Cyber Monday is projected to hit $7.9 billion, making it the largest online shopping day of all time in the U.S., according to Adobe.
This represents a 19.7 percent increase year-over-year (YoY) as of 7:00 p.m. ET. In comparison, Thanksgiving Day and Black Friday brought in $3.7 billion (28 percent growth YoY) and $6.2 billion (23.6 percent growth YoY) in revenue, respectively.
Adobe said that Saturday and Sunday, November 24 and 25, set a new record as the biggest online shopping weekend in the U.S. ($6.4 billion) growing faster than Black Friday and Cyber Monday with more than 25 percent on each day. The full season thus far (November 1 to 26) drove $58.5 billion in online sales, a 19.9 percent increase, with every day generating over $1 billion.
Buy Online, Pickup In-Store (BOPIS) over the weekend saw a record 50 percent increase year-over-year. As the online and offline retail experience continues to blend, retailers with physical stores drove 28 percent higher conversions online. Top sellers on Cyber Monday included the Nintendo Switch, Little Live Pets, Red Dead Redemption 2, LG TVs, drones (DJI, Air Hogs, Sky Viper), Dell laptops, FurReal Pets and Amazon Echo devices. Revenue from smartphones will hit $2.1 billion on Cyber Monday ($1.4 billion in 2017), making it the highest ever at 48.1 percent growth YoY, while smartphone traffic share grew 16 percent. Mobile overall represented 51.4 percent of site visits (43.6 percent smartphones, 7.8 percent tablets) and 34 percent of revenue (26.3 percent smartphones, 7.7 percent tablets), making it the first Cyber Monday where more than half of visits came from mobile.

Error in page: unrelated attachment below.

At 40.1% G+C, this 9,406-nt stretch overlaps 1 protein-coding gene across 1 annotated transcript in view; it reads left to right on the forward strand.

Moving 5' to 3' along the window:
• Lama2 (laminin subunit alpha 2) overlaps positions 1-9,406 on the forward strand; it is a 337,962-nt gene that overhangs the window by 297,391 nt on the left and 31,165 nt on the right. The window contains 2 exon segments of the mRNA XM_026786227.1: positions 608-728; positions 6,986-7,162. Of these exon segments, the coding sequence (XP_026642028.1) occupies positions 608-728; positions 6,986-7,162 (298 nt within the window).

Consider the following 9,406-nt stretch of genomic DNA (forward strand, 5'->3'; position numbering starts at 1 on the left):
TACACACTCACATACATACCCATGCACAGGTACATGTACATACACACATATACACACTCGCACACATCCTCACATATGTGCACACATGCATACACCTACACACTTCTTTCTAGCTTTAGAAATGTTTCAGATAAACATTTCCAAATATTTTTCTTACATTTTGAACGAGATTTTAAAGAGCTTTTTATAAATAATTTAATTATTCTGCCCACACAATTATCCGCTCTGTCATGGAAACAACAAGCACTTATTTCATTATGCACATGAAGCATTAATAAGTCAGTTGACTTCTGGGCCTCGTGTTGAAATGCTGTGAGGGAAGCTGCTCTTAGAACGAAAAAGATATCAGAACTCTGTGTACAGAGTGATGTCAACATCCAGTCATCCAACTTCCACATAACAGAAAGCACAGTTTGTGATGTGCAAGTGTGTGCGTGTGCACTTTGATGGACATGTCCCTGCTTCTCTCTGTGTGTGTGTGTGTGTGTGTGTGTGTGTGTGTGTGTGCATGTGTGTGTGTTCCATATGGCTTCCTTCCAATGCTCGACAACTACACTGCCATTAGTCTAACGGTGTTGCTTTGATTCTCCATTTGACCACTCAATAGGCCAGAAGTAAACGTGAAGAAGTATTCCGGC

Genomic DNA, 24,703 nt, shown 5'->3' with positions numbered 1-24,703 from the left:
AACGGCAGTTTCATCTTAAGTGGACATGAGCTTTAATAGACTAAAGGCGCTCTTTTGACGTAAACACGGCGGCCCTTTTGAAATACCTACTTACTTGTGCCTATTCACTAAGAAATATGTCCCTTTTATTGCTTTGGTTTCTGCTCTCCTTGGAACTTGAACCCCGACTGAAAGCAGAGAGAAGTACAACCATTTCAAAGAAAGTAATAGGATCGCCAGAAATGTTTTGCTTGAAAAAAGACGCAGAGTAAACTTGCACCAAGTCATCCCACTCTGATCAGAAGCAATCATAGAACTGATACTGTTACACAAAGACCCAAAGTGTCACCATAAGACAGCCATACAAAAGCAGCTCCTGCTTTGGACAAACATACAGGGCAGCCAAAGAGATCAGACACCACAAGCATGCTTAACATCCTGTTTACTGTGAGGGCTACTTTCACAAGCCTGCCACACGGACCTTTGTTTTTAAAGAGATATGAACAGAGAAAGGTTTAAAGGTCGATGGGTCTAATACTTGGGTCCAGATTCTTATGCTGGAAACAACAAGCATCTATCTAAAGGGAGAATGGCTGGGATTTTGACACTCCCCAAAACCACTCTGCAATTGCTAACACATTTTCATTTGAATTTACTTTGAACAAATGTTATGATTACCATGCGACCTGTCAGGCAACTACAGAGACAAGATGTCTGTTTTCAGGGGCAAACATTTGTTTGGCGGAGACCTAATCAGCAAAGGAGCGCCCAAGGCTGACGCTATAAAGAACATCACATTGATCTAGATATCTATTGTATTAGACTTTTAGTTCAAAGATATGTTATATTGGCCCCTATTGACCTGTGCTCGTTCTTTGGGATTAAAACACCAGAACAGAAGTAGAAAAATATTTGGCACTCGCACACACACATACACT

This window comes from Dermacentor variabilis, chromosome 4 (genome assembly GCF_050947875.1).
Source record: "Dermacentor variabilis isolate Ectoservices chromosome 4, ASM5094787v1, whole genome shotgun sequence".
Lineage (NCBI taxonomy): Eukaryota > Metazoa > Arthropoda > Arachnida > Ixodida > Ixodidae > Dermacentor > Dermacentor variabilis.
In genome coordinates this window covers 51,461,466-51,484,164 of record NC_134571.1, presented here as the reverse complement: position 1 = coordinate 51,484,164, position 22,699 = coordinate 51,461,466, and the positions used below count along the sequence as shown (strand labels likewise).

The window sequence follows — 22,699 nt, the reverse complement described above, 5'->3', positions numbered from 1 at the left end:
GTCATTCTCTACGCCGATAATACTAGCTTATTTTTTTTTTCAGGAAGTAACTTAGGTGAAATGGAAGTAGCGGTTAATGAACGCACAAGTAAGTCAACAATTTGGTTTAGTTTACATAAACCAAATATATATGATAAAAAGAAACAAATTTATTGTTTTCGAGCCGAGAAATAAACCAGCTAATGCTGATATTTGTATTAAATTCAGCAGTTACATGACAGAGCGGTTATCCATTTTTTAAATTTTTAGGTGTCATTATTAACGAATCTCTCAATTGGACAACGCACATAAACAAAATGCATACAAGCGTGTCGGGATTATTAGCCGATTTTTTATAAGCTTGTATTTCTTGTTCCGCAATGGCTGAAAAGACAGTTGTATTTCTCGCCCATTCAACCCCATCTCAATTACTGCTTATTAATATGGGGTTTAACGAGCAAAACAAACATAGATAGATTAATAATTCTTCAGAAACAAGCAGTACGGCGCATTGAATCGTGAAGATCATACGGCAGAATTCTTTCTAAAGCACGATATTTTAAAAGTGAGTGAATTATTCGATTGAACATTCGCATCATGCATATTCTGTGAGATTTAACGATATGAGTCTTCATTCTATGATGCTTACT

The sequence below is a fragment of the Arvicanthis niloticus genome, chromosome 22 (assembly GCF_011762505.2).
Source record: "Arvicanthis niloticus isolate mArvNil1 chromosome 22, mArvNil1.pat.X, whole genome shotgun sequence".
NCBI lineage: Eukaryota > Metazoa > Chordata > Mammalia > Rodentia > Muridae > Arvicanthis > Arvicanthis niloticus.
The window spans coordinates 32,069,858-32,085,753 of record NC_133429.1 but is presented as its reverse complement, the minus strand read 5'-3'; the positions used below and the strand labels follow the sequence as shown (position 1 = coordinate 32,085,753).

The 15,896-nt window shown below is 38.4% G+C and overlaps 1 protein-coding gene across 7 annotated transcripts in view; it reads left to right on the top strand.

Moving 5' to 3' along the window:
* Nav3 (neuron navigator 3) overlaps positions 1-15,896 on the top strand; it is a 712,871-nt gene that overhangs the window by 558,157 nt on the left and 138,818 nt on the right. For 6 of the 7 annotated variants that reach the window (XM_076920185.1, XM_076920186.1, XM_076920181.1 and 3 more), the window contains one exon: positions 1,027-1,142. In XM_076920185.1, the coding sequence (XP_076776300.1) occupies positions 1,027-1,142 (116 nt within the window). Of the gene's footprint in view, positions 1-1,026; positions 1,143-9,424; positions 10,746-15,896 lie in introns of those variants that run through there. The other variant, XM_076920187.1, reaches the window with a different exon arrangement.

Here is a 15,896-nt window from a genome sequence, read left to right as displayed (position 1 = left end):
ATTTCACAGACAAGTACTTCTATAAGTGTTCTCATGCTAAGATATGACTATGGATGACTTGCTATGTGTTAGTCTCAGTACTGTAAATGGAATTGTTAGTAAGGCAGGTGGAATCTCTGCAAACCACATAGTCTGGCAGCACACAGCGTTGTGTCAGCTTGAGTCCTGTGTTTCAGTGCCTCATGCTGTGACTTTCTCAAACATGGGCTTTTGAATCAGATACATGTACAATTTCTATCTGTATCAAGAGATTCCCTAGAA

According to Adobe's data, Black Friday saw the best deals for televisions (prices down 18 percent) and computers (17.8 percent).
Denver had the biggest shopping baskets since Thanksgiving with orders averaging $163, followed by $157 in San Francisco, $156 in New York, $156 in Portland and $154 in the Seattle/Tacoma area. T
On Cyber Monday, direct website traffic ranked highest for driving revenue at 25.3 percent share of sales (down 1.2 percent YoY), followed by paid search at 25.1 percent (up 7.4 percent YoY), natural search at 18.8 percent (down 2.8 percent) and email at 24.2 percent (up 0.5 percent). Similar to past years, social media continued to have minimal impact on online sales at a 1.1 percent share.
Large retailers ($1 billion or more in annual e-commerce revenue) saw 6 percent higher conversion rates on smartphones, a sign that investments in improving the mobile shopping experience are paying off. Smaller retailers, offering more specialized products, were better at getting shoppers to close sales via desktops with 7 percent higher conversions.
Adobe Analytics analyzes one trillion visits to U.S. retail sites, 55 million SKUs and 80 of the largest 100 U.S. web retailers.
In another estimate, Mastercard SpendingPulse forecast a 25 percent jump in e-commerce sales to at least $3 billion, based on sales via the Mastercard payments network and estimates for other payment forms such as cash and check.
These U.S. forecasts still paled in comparison to Alibaba Group Holding Ltd’s “Singles Day” earlier this month, when the Chinese e-commerce giant raked in $30.7 billion in sales.